This one is for Rose Thomas.
Also, this one is gonna be a very rough sketch. It’s too important a topic for me to leave in such bad shape, so I’m going to try a new experiment: what you’re reading is a draft, and I’m going to come back and revisit this essay, hopefully several times, hopefully with more refined thoughts in the future. If you folks want to help refine my thoughts through discussion, I would love to discuss this stuff.
I had lunch with my favorite former boss today. We talked about managing the news. In my work, we like to blame results on algorithms, claiming that they’re neutral to human decisions. My old boss was quick to point out the idea that every algorithmic decision is actually an editorial decision, and that a lot of my job, which is ostensibly neutral, is not and cannot possibly be neutral. Every day, when I choose the ways I work with the news data, I’m implicitly choosing how the news data should look. It can’t be escaped.
We were also talking about the unhealthiness of news reading in general. We’re both addicted to news and we both recognize it to be like cigarettes, but he was adamant that I was doing a goodish thing working in this space.
Anyway, that’s all mulch for the main topic of the post.
We were talking about siloing people, either by political inclination, or by interest. What if people want to only see conservative or liberal news? What if they want to mostly see celebrity news, or no politics, or no sports? Isn’t it an editorial decision, he asked, to force users to read a diverse sample of things?
It definitely is.
Of course, I see that there are a lot of problems in the world, right now, which come from people being shown news that fits their political inclinations and reinforces their political and cultural beliefs. There’s not a lot of upside, in my mind, to showing people only the politics they want to see.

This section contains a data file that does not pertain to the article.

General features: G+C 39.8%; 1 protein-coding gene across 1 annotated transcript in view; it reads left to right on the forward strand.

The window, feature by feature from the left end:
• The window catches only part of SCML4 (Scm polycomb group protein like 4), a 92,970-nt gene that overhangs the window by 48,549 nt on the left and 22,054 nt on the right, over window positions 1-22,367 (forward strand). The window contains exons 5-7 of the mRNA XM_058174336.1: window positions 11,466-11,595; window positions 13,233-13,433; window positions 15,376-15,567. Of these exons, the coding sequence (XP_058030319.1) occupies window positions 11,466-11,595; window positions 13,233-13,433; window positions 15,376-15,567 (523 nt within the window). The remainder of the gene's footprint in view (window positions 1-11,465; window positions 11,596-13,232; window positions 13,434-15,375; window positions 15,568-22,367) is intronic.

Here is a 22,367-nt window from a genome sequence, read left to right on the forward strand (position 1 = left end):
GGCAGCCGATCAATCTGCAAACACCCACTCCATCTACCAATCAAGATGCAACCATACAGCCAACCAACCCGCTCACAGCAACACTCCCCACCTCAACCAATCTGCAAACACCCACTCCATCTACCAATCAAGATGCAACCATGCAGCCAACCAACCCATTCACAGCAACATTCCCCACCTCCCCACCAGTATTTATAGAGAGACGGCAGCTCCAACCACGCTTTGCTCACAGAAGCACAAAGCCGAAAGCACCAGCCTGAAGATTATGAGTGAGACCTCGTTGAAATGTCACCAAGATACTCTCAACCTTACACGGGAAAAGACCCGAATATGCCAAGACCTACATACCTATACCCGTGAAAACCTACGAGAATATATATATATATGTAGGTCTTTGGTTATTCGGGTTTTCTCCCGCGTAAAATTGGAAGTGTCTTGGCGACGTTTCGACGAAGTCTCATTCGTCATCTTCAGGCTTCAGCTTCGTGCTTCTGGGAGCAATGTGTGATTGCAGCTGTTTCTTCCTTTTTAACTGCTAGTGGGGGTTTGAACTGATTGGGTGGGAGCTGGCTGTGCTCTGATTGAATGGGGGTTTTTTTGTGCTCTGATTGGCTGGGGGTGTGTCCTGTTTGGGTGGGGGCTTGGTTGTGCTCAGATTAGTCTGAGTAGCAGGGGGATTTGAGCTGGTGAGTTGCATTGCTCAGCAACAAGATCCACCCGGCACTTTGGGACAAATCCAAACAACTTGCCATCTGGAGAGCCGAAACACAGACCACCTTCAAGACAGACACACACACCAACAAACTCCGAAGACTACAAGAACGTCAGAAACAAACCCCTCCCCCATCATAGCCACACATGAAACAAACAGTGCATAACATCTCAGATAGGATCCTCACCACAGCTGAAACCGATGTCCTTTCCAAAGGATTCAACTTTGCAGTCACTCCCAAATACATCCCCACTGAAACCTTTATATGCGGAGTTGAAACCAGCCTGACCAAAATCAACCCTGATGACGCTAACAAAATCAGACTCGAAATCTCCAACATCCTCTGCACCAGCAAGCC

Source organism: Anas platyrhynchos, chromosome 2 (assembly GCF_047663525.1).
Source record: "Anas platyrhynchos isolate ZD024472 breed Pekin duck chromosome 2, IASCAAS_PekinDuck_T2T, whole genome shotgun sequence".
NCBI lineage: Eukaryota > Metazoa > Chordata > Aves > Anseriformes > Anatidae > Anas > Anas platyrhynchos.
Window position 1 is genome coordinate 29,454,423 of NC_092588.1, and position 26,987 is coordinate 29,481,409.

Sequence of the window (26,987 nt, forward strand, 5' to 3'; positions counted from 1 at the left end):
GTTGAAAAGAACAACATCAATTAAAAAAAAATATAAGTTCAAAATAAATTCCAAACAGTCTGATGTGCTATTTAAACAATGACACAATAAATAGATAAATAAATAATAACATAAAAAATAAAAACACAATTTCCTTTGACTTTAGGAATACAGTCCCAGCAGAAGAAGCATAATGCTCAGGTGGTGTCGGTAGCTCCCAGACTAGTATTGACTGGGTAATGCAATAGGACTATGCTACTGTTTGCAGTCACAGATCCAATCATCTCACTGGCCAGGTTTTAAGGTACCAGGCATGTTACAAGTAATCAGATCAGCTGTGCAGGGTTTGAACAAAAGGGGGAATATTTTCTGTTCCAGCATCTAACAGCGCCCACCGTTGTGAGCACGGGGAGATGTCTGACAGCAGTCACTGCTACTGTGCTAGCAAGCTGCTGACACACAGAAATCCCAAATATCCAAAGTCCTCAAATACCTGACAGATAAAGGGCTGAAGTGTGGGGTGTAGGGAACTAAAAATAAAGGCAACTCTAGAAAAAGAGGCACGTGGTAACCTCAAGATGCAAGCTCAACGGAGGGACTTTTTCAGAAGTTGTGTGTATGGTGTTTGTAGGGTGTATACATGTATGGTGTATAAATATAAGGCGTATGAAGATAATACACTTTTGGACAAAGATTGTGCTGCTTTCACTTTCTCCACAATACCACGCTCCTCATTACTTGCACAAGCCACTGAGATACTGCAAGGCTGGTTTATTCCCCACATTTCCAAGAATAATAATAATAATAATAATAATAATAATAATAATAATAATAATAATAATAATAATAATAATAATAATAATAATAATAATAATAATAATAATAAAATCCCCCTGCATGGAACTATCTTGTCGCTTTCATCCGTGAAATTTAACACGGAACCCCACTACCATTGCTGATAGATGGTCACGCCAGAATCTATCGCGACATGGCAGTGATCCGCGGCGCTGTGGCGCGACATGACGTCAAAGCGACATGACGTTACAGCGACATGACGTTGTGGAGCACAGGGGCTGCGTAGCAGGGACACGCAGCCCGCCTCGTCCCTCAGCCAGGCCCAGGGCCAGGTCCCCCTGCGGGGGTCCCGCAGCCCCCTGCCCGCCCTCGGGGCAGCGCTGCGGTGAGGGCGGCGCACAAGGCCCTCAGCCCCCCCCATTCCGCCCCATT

It’s more complicated to say whether it’s good or bad to show people things that suit their specific interests. Say some people want to ignore politics and only read sports news. I see some of the same problems here, but less so. People being shown different realities in the political space will inevitably clash, because they’re competing for control and sharing power. People with different interests entirely (politics versus sports versus celebrities) are so different that they could maybe just ignore each other. I also see some health benefits to siloing by interest; a person who pays less attention to politics is in general a more well adjusted and happier person.
Ultimately, I can’t decide if it’s good or bad for you, an individual, to be siloed… but honestly, I don’t care. What I care about is the aggregate, statistical level. I care very much that 80% of people care about politics, and 20% don’t. That’s what matters to me.
Without the 80% who care, many important fights will be de-facto settled by special interests, and probably not to the benefit of humanity at large. So the 80% are necessary to ensure that various fights go well for everyone.
But for each big fight, someday, that fight will be over. Someday, gay rights will be a given, and opposing them will be as unpopular as racism. At that time, we will need the minority, the 20% who never really invested in the fight, to teach us how to let go of it.
I’ve come to realize that I’m going to be fighting against organized religion for my entire life. I have tried to hide from this, but religion has hurt me too much, and the fight matters too much to me. So, despite my not really liking it, I will always grapple with organized religion and the religious.
But I have an atheist friend for whom this is all irrelevant. Not like the rest of you, not like the rest of us. He’s not recovering from religion. He’s not culturally aware of religion in his bones. It was just totally irrelevant to him for his entire childhood. His wife likes to say he doesn’t even realize how it bothers the rest of us.
If I parody a religious song, there’s some antipathy in what I’m doing. It’s a dig back at some people who hurt me in the past. If he does it, it’s innocent, about the same as parodying ancient greek culture. It’s empty and unthreatening to him.
I will never have that, but I wish I could. I hope my grandchildren are like that.
This leads me back to an older, more general thought: I want seed diversity in human ideas. There’s not a single idea I can think of that I would crush from the mind of mankind. Not one. Not the nazis, even. I have a blanket belief that, beyond my ability to decide individual good and bad ideas, the whole messy lot of them bouncing off each other leads us to create many good things.